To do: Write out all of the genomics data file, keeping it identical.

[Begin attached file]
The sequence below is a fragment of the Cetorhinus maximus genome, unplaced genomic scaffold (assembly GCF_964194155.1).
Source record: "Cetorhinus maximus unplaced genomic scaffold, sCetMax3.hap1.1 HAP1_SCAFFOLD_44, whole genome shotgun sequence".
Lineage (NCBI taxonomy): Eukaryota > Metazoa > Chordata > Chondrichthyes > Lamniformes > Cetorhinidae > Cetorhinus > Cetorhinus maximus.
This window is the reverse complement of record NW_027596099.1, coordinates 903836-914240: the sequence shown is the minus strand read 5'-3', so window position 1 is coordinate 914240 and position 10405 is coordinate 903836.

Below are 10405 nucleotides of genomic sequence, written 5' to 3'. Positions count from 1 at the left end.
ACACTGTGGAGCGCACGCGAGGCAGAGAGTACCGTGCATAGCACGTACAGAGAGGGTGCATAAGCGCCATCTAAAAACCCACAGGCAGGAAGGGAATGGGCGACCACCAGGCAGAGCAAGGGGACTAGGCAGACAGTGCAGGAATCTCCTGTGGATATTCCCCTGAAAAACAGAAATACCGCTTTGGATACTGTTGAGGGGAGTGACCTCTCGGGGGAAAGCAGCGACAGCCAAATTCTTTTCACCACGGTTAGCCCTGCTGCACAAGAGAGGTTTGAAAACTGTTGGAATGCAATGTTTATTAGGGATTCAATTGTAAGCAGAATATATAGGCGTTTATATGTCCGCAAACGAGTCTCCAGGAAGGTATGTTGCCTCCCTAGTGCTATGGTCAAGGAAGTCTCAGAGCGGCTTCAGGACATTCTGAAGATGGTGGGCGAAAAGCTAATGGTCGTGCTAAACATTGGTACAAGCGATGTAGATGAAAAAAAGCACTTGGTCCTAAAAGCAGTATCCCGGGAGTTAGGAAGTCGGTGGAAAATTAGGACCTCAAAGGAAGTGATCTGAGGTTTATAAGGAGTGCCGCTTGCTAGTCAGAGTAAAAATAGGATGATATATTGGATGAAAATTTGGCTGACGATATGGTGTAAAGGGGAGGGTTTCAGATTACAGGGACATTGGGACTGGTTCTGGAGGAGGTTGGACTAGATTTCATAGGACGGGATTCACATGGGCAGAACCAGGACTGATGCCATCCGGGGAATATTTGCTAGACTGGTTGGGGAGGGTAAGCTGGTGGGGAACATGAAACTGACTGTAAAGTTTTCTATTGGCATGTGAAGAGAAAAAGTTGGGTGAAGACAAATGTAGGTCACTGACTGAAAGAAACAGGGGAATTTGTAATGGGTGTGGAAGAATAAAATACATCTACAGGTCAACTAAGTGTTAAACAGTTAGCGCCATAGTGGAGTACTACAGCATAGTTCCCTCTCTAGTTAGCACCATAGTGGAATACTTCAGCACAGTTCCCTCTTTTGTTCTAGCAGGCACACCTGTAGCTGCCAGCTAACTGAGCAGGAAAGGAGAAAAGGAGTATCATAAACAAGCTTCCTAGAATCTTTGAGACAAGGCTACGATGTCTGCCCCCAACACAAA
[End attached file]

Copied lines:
The sequence below is a fragment of the Cetorhinus maximus genome, unplaced genomic scaffold (assembly GCF_964194155.1).
Source record: "Cetorhinus maximus unplaced genomic scaffold, sCetMax3.hap1.1 HAP1_SCAFFOLD_44, whole genome shotgun sequence".
Lineage (NCBI taxonomy): Eukaryota > Metazoa > Chordata > Chondrichthyes > Lamniformes > Cetorhinidae > Cetorhinus > Cetorhinus maximus.
This window is the reverse complement of record NW_027596099.1, coordinates 903836-914240: the sequence shown is the minus strand read 5'-3', so window position 1 is coordinate 914240 and position 10405 is coordinate 903836.

Below are 10405 nucleotides of genomic sequence, written 5' to 3'. Positions count from 1 at the left end.
ACACTGTGGAGCGCACGCGAGGCAGAGAGTACCGTGCATAGCACGTACAGAGAGGGTGCATAAGCGCCATCTAAAAACCCACAGGCAGGAAGGGAATGGGCGACCACCAGGCAGAGCAAGGGGACTAGGCAGACAGTGCAGGAATCTCCTGTGGATATTCCCCTGAAAAACAGAAATACCGCTTTGGATACTGTTGAGGGGAGTGACCTCTCGGGGGAAAGCAGCGACAGCCAAATTCTTTTCACCACGGTTAGCCCTGCTGCACAAGAGAGGTTTGAAAACTGTTGGAATGCAATGTTTATTAGGGATTCAATTGTAAGCAGAATATATAGGCGTTTATATGTCCGCAAACGAGTCTCCAGGAAGGTATGTTGCCTCCCTAGTGCTATGGTCAAGGAAGTCTCAGAGCGGCTTCAGGACATTCTGAAGATGGTGGGCGAAAAGCTAATGGTCGTGCTAAACATTGGTACAAGCGATGTAGATGAAAAAAAGCACTTGGTCCTAAAAGCAGTATCCCGGGAGTTAGGAAGTCGGTGGAAAATTAGGACCTCAAAGGAAGTGATCTGAGGTTTATAAGGAGTGCCGCTTGCTAGTCAGAGTAAAAATAGGATGATATATTGGATGAAAATTTGGCTGACGATATGGTGTAAAGGGGAGGGTTTCAGATTACAGGGACATTGGGACTGGTTCTGGAGGAGGTTGGACTAGATTTCATAGGACGGGATTCACATGGGCAGAACCAGGACTGATGCCATCCGGGGAATATTTGCTAGACTGGTTGGGGAGGGTAAGCTGGTGGGGAACATGAAACTGACTGTAAAGTTTTCTATTGGCATGTGAAGAGAAAAAGTTGGGTGAAGACAAATGTAGGTCACTGACTGAAAGAAACAGGGGAATTTGTAATGGGTGTGGAAGAATAAAATACATCTACAGGTCAACTAAGTGTTAAACAGTTAGCGCCATAGTGGAGTACTACAGCATAGTTCCCTCTCTAGTTAGCACCATAGTGGAATACTTCAGCACAGTTCCCTCTTTTGTTCTAGCAGGCACACCTGTAGCTGCCAGCTAACTGAGCAGGAAAGGAGAAAAGGAGTATCATAAACAAGCTTCCTAGAATCTTTGAGACAAGGCTACGATGTCTGCCCCCAACACAAA